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SXSW preview: Step inside one of the most innovative 3D-printed homes made in Austin

House Zero will not be listed on the market but will instead be used to generate excitement. (Laura Figi/Austonia)

Austinites will be able to walk the curved halls of ICON’s newest 3D-printed home, House Zero, for themselves during SXSW weekend.


Designed in tandem with Lake|Flato Architects—the firm behind South Congress development Music Lane—House Zero is the first of ICON’s “exploration series,” which shows how 3D-printed construction can be customized, such as with curved walls.

As an official partner of SXSW, ICON will host tours from March 13-14.

@austonianews East Austin’s House Zero is meant to show all the uses of 3D-printing construction. Read about how to tour the house at SXSW on austonia.com! #atx♬ original sound - Austonia

Printed in less than two weeks using ICON’s proprietary cement-like material, “Lavacrete,” co-founder and CEO Jason Ballard said he hopes the home helps push the boundaries of what to expect from housing.

Behind Jason Ballard, there's not a single straight line making up the walls at the front of the house. (Laura Figi/Austonia)

“This is really an exercise in expanding people's imaginations.” Ballard told Austonia. “I hope people see this and realize not only that we cannot accept the way that we're building right now, but when you see this as you don't want to accept it anymore. You realize much more fantastic futures are possible.”

At more than 2,000 square feet, the home has three bedrooms, two-and-a-half bathrooms and a 350-square-foot one-bedroom, one-bathroom accessory dwelling unit just outside. Absence of corners and rigid straight lines, plus an open floor plan, give the home an organic feeling.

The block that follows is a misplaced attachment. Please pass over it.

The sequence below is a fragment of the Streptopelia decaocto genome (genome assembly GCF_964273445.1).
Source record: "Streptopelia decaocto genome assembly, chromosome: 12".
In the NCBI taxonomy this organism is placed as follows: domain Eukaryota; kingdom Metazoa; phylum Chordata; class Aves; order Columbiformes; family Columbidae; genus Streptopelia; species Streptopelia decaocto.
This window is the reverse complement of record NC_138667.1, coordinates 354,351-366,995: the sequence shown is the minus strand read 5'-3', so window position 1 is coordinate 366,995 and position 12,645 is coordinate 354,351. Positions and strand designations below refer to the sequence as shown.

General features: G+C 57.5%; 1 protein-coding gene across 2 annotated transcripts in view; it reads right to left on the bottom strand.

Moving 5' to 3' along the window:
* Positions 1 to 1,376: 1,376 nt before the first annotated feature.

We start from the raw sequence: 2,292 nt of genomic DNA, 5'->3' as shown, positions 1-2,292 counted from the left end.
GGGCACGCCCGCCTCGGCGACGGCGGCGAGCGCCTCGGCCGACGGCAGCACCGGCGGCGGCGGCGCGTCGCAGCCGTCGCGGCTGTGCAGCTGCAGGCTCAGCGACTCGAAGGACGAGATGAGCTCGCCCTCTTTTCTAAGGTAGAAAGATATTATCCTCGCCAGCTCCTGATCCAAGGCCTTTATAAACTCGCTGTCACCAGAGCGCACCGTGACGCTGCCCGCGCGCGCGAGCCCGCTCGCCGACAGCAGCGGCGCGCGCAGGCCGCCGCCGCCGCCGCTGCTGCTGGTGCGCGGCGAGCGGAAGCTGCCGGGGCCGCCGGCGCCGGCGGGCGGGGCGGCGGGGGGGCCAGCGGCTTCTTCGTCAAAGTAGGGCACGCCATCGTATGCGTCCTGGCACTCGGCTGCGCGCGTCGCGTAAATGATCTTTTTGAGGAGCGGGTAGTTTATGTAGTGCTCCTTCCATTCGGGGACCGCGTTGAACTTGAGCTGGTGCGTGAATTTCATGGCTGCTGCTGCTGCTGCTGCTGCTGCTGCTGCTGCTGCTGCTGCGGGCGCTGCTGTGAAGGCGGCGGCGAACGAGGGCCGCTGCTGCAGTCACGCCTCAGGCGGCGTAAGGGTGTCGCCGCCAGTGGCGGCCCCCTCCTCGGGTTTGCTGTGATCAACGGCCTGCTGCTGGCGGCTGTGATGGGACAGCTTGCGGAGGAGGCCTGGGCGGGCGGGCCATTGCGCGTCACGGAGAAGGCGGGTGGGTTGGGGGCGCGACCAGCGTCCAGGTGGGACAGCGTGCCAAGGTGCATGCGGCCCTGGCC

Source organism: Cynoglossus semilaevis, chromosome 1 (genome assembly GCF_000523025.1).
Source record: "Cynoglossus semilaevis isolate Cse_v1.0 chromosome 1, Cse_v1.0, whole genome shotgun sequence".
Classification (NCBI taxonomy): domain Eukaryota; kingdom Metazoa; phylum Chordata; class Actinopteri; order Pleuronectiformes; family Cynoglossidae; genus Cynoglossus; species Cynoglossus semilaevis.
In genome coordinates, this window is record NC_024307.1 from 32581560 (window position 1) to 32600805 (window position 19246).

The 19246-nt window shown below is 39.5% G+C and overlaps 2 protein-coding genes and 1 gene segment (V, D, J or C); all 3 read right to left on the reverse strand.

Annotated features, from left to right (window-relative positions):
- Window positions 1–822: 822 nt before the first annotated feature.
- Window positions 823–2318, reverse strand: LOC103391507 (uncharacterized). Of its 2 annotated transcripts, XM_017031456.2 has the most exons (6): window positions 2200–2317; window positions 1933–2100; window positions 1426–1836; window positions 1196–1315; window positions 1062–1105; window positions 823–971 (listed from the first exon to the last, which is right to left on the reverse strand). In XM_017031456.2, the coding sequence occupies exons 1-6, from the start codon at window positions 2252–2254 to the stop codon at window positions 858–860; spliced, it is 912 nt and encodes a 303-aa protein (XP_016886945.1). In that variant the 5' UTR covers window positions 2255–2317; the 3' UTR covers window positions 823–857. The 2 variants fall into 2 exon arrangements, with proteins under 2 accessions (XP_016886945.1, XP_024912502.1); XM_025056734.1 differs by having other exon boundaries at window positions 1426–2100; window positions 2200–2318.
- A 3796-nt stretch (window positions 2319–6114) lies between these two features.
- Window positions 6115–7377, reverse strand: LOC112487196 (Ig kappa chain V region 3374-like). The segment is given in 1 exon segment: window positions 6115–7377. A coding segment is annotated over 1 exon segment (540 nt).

The living room connects to an office space and the kitchen. (Laura Figi/Austonia)

Floor-to-ceiling windows ensure that indoors are always brightly lit with natural light and natural cabinetry inside provides a seamless transition from outdoors to indoors.

Luxury finishes in bathrooms provide a spa-like experience with rain showers, detached bathtubs and countertop sinks.

Meanwhile, bedrooms are equipped with remote-controlled shades, so you can always wake up to morning light.

Though the ADU is small, a murphy bed, closet space lining the walls and massive windows make the home feel more spacious than it truly is. With a miniature induction stove, ample counter space and luxurious bathroom, the ADU can host short, long-term or even permanent guests.

On its way to its goal of ending the housing crisis in Austin, Ballard said ICON is now focusing on finishing its 100-home project in North Austin, which will be the world’s first 3D-printed neighborhood, and looks forward to continuing work with Community First! Village to build homes for the homeless.

“Often conversations about homelessness and housing affordability and housing supply, are like very depressing conversations and I hope this puts a hopeful exclamation point on the conversation,” Ballard said. “We can have sustainability, we can have affordability, we can have increased supply, we can have dignity, we can have all the things that we want out of our houses. But we're gonna have to be brave enough to try some new things.”

Tours will run from 6-9 p.m. and SXSW badge holders will be given priority. Ballard will also deliver a featured talk to discuss the role of robotics in architecture on March 15 for SXSW.

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